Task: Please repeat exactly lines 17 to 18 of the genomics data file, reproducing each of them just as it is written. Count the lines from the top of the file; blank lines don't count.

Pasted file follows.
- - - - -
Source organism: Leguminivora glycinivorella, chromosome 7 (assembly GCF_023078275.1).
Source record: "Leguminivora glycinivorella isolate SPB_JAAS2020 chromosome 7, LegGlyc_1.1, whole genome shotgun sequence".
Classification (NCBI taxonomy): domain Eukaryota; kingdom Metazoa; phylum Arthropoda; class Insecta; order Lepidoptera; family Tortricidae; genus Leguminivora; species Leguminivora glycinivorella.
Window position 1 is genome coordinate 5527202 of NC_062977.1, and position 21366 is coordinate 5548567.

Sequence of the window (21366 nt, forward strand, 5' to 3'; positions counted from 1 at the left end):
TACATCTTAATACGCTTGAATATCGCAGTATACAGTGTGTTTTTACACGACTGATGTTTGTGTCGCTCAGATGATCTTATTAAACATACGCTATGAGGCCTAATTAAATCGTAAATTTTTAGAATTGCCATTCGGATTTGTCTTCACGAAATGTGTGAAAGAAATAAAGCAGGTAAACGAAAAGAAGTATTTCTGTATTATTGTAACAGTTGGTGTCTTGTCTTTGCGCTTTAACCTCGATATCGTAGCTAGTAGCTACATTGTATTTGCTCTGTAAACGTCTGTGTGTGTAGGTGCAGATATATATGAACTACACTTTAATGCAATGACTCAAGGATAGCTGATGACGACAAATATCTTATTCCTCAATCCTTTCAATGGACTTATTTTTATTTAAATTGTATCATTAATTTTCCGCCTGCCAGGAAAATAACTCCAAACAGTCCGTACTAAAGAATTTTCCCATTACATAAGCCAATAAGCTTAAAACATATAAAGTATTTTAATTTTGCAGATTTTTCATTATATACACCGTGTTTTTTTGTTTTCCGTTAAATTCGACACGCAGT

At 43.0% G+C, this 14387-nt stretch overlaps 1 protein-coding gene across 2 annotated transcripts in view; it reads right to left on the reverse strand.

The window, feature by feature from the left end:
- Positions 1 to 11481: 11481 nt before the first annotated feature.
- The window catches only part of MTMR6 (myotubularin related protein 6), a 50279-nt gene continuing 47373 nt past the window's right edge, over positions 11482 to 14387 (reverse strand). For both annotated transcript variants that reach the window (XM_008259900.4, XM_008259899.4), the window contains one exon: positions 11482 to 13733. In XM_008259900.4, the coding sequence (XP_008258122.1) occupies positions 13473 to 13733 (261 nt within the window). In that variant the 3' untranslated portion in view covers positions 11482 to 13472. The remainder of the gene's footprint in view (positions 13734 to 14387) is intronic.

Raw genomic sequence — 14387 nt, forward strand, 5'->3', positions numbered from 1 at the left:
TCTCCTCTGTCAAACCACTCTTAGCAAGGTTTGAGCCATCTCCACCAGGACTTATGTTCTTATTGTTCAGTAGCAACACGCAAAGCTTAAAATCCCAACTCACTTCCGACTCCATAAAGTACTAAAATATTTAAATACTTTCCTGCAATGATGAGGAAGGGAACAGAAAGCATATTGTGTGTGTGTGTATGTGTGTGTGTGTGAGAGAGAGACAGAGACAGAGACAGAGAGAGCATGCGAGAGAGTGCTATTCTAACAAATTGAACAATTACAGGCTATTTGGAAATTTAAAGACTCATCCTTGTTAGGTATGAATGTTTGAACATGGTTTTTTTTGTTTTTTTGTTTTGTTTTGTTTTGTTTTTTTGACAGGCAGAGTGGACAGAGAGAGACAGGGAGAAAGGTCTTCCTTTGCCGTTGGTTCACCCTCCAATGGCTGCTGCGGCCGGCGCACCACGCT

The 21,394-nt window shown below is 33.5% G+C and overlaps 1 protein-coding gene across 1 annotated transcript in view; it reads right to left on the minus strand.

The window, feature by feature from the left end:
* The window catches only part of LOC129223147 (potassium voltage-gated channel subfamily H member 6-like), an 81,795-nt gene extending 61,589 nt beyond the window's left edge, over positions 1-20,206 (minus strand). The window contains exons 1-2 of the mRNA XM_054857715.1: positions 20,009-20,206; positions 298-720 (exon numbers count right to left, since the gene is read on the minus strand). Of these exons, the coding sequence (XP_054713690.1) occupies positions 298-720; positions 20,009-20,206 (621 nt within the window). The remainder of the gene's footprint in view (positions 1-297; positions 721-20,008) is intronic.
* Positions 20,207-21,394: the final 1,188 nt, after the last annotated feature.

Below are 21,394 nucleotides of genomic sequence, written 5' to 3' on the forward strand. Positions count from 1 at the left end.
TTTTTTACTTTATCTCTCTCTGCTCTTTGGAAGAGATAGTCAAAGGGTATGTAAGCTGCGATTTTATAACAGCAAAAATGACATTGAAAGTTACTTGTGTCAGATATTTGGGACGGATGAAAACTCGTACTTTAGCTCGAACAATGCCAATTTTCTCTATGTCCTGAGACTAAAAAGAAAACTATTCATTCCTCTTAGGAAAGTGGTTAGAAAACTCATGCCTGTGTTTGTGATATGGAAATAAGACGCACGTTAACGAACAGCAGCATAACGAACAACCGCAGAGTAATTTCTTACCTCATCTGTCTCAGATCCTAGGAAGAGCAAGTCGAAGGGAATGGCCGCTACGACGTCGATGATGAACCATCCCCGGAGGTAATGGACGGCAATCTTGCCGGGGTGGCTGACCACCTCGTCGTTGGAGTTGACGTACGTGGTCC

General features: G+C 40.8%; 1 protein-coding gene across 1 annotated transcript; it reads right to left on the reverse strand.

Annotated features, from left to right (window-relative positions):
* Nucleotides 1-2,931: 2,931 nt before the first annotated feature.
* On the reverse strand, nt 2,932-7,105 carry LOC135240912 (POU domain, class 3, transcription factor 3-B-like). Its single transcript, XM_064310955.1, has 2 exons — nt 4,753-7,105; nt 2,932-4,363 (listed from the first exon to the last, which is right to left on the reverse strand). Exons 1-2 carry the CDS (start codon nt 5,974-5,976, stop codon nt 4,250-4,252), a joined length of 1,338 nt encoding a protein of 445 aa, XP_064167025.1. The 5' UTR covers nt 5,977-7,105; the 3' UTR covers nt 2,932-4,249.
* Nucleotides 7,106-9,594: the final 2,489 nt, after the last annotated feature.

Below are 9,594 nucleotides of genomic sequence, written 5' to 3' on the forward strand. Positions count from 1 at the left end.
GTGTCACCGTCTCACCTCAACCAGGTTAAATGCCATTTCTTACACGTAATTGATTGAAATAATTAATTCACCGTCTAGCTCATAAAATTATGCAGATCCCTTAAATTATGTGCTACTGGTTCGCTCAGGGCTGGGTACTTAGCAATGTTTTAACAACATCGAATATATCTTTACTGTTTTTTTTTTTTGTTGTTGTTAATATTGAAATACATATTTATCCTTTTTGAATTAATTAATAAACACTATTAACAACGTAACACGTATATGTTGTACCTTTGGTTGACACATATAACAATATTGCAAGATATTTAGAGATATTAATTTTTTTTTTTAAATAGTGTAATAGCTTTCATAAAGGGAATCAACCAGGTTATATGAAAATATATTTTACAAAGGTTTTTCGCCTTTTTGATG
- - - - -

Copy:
Below are 21,394 nucleotides of genomic sequence, written 5' to 3' on the forward strand. Positions count from 1 at the left end.
TTTTTTACTTTATCTCTCTCTGCTCTTTGGAAGAGATAGTCAAAGGGTATGTAAGCTGCGATTTTATAACAGCAAAAATGACATTGAAAGTTACTTGTGTCAGATATTTGGGACGGATGAAAACTCGTACTTTAGCTCGAACAATGCCAATTTTCTCTATGTCCTGAGACTAAAAAGAAAACTATTCATTCCTCTTAGGAAAGTGGTTAGAAAACTCATGCCTGTGTTTGTGATATGGAAATAAGACGCACGTTAACGAACAGCAGCATAACGAACAACCGCAGAGTAATTTCTTACCTCATCTGTCTCAGATCCTAGGAAGAGCAAGTCGAAGGGAATGGCCGCTACGACGTCGATGATGAACCATCCCCGGAGGTAATGGACGGCAATCTTGCCGGGGTGGCTGACCACCTCGTCGTTGGAGTTGACGTACGTGGTCC